I can love the impossible not because it is someone or anything that can solve our problem or answer my question. Not because Krishna will save the day any better than anyone else. I can love the futility and abhor the hypocrisy of “love thy neighbor,” “may all men [sic] be created equal,” that we are “dedicated to a proposition,” you name it: a thing of beauty is a joy forever. The list goes on, doesn’t it?

I can love the impossible because I can also reject the implausible —may that I walk on water, find the god to save me, be freed from suffering and all beings be happy. If that can’t happen then I can go about the more dangerous business of admitting to the terms of a shared humanity. We aspire to what cannot be and are better for it, or we can be better for it if that is what we aspire to be.

We can seek a humanity that knows love is always imperfect, knowledge always provisional, life’s conditions permit only human achievements and certain failures. I can’t achieve anything impossible, but I can believe in impossible things like freedom, life, the majesty of imagination, and the consolations of human touch. Our human arc towards the impossible sometimes touches greatness but that greatness fails to be perfect, or just fails, does not dishearten me. To love the impossible tells us we can be more than our cruel self-interest, however flawed we might be for the trying, however the center does not hold. We are not going to be free when we know that and nothing special is going to happen; we gain no privilege when we create impossible beliefs, but we might gain a few reasons to love life. We are going to have to try, no matter what, until we can no longer. When we give up on the impossible that serves self-delusion and cruelty, the impossible that is left is worth our hope and every effort.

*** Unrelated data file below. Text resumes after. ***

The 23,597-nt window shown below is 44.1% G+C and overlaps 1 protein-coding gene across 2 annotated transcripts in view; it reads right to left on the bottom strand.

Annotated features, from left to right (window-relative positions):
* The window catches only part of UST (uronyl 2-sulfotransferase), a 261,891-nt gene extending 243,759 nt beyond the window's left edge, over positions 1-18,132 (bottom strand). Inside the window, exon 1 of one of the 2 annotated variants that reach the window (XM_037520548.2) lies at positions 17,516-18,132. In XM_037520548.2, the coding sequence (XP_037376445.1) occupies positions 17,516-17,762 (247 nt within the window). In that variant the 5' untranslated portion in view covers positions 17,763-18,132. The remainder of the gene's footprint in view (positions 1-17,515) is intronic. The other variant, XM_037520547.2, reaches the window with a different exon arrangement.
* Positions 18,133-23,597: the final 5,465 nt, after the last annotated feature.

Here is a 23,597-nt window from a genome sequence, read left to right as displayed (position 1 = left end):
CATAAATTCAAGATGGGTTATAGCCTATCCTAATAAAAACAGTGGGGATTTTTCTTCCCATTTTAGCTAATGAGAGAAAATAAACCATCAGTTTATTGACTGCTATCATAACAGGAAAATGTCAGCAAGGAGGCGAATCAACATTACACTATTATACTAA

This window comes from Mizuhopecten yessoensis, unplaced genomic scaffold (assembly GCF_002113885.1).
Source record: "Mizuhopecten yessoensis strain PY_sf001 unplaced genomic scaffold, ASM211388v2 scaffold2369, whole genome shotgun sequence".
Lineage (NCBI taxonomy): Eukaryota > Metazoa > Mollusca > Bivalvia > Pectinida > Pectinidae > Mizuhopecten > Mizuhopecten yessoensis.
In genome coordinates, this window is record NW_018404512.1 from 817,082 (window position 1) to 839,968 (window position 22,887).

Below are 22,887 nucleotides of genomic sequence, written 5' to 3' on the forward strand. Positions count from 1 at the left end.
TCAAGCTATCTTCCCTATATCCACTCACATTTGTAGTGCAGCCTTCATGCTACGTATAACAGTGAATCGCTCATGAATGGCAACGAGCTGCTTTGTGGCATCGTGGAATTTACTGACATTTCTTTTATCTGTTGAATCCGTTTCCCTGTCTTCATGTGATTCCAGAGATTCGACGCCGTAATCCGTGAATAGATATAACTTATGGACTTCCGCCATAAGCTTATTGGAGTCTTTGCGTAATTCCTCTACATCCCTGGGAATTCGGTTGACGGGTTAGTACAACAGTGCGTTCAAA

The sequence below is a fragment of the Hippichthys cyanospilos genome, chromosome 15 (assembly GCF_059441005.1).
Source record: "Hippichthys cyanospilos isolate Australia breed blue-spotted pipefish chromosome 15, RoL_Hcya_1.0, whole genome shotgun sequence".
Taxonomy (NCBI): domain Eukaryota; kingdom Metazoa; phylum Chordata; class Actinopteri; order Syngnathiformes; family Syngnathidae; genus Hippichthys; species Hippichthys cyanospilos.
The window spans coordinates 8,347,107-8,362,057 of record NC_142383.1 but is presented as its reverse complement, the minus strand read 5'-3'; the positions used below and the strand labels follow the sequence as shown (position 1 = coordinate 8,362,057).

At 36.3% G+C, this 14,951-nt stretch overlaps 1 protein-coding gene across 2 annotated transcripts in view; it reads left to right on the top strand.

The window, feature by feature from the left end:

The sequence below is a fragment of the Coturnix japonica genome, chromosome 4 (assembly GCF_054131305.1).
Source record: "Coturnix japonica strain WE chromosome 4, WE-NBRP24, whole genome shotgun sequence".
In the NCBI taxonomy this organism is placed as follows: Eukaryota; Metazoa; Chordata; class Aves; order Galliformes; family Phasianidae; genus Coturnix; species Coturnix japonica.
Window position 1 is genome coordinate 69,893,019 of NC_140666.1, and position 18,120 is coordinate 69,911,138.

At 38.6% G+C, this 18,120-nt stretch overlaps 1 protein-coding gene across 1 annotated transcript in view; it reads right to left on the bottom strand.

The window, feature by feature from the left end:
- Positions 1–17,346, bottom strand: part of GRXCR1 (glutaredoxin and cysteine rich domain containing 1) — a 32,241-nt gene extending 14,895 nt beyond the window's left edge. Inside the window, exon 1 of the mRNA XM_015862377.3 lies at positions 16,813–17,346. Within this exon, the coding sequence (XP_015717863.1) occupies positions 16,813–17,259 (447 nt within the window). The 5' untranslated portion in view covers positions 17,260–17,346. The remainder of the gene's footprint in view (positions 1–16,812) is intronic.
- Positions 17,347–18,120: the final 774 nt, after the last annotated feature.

Religion has created all the worst impossibilities and yet features the impossible as its most important claim. To study the impossible is to ask what is worth living for and how we might hold this world together when we know that will not last. To study those impossibilities is to examine human folly in the midst of great creativity, aspiration, from inside a heart aspiring to decency and goodness. People have always used religion to hold their center, which is another way of saying that whatever we use to hold our center is our religion. However that may be too loaded, too uncomfortable a definition because of all the things religion already is. But we can still say the impossible matters in human life. I revel in the impossible task that claims this being born human is a wonder and a chance to savor what is possible by seeking what rages and burns, what soothes and consoles, all that engages and inspires us to revel in the impossible.